Adult Problems - The Unstoppable Death Machines Are So Fun It Makes Me AngryBy Zachary Lipez
Despite my set and bitter ways, I love the Unstoppable Death Machines. They were nice enough to give Noisey a siiiiick preview song, "Once In A Lifetime," from their new album.
Unstoppable Death Machines - "Once In A Lifetime"
I’ll get back to them later.
Occasionally, like when I’m trying to last longer in bed, I’ll read heavy metal comment threads. The good ones are not just coitus-numbing, they’re also generally pretty smart. Sorry to burst any bubbles on either side of the bubble fence, but Darkthrone fans tend to be graduate students. One of the more interesting ideas I’ve come across is the idea of the metal sense of the individual versus the punk/hardcore sense of “community.” The gist is that heavy metal is, by its nature, about the listener as the ultimate outsider, even if he/she is a dragon slaying adventurer, while punk/hardcore is about the listener being part of a group of outsiders, living in opposition to larger society, sure, but still part of a group: the punx, the scene. As times have changed and the subculture divisions have frayed, metal has also become more community and “scene” based, and that bums some dragon-slayers out.
I’m more partial to punk and hardcore myself, both the music and the aesthetics (though I’ve been known to play a mean 8th level Cleric when called upon to do so). I still never related to the music or message of heavy metal, I just wanted Food Not Bombs to like me. But as I’ve grown older, the notion of “community” means less and less to me—at least, a community based solely on t-shirts and facile politics. I’m more drawn to the heavy metal notion of the lone adventurer, adolescent as it may be; I want to be Chaotic Neutral.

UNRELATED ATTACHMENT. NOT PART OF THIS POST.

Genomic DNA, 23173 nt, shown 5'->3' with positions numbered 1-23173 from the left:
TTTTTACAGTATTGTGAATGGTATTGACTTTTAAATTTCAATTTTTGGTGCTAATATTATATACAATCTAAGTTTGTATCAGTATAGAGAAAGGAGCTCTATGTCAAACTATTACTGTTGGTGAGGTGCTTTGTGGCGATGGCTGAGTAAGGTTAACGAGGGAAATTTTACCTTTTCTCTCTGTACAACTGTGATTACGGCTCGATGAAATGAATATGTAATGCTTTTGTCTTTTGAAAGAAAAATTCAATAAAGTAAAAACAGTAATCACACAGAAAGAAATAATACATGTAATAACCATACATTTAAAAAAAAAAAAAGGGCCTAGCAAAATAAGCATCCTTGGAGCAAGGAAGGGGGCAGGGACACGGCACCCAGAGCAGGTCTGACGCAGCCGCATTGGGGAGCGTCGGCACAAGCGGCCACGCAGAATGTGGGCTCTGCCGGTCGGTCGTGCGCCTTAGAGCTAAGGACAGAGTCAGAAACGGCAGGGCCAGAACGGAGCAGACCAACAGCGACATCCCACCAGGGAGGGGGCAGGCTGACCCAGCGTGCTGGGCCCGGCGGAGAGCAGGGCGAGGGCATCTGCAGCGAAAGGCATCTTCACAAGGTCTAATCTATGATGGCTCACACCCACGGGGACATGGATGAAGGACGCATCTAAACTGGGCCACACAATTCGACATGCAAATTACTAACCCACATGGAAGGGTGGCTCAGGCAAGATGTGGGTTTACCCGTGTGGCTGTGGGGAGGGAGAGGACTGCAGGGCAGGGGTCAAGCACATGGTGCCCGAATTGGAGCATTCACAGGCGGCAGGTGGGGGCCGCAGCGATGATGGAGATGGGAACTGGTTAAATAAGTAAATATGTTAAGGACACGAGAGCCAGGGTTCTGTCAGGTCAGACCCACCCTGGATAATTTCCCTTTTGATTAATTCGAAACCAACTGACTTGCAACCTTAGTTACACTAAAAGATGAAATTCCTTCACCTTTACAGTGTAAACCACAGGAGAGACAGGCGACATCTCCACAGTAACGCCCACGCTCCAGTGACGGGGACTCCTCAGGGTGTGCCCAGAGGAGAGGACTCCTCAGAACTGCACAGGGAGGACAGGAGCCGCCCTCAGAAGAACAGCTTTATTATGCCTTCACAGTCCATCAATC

I was thinking about community and its discontents (in this case: me) while dwelling on a West Coast Scientologist band that the kids love, I can’t stand, and I’m not going to name ‘cuz I’m trying to not be negative on the Internet. I saw this band a couple years ago and it made me never want to smile again. It was so positive and community-based and joyful that I felt the same rage I felt at every pep rally I’d ever seethed in the corner of. If this was punk or alternative or whatever, I wanted no part of it. At what time had “fun” become the point? I’ve always hated fun, in all of its insidious guises. Fun is the sleep of death. Stop telling me to smile. When Emma Goldman said all that hoo-haw about not wanting to be part of a revolution that didn’t have dancing, she didn’t know Steve Aoki was going to be the DJ.
So of course, saying all this, I should totally hate Queens’ pride, the Unstoppable Death Machines. They are massively into community. The Tucci brothers have taken their Crimpshrine by way of Godflesh (I know that sounds terrible…it works) noise pop-punk operation all over the country, playing from basements to their hometown Queens Museum of Art. Basically, their pedigree should annoy the shit out of me. It doesn’t. I think the difference between them and a large number of their peers is that, though I won’t argue that their shows aren’t fun, that doesn’t seem to be the initial impulse. The initial impulse sounds like desperation and hunger, the need to set fire to the larger society that never did you any harm…or so they’d have you believe. I can get behind these impulses, and I don’t mind having them shared by kids in Day-Glo flip caps stage diving, I guess. Unstoppable Death Machines’ sense of community doesn’t seem like the feel good insularity of so much else of what indie culture has become. Their Do-It-Yourselfness seems actually worth doing.
It also helps that the Death Machines more Hawkwind-ish tendencies allow the listener (that’s me, eventually you) to indulge that same adventure fantasy that good metal, in theory, allows. I listened to the new album four times, and every time, my Charisma, Strength, and Dexterity rose until I was eventually Paladine (Google it). Now I’m a god and it’s awesome.
Unstoppable Death Machines have a new album coming out this month, We Come In Peace, on Last Ever Records. It comes in colored vinyl, so you can hoard it and someday send your little Park Slope brat to DIY U with the proceeds from your Mars eBay auction. The album artwork is by the hyper-talented Cheryl Arent. The release party is August 23rd at Shea Stadium. I’ll be the one getting jostled and trying not to smile.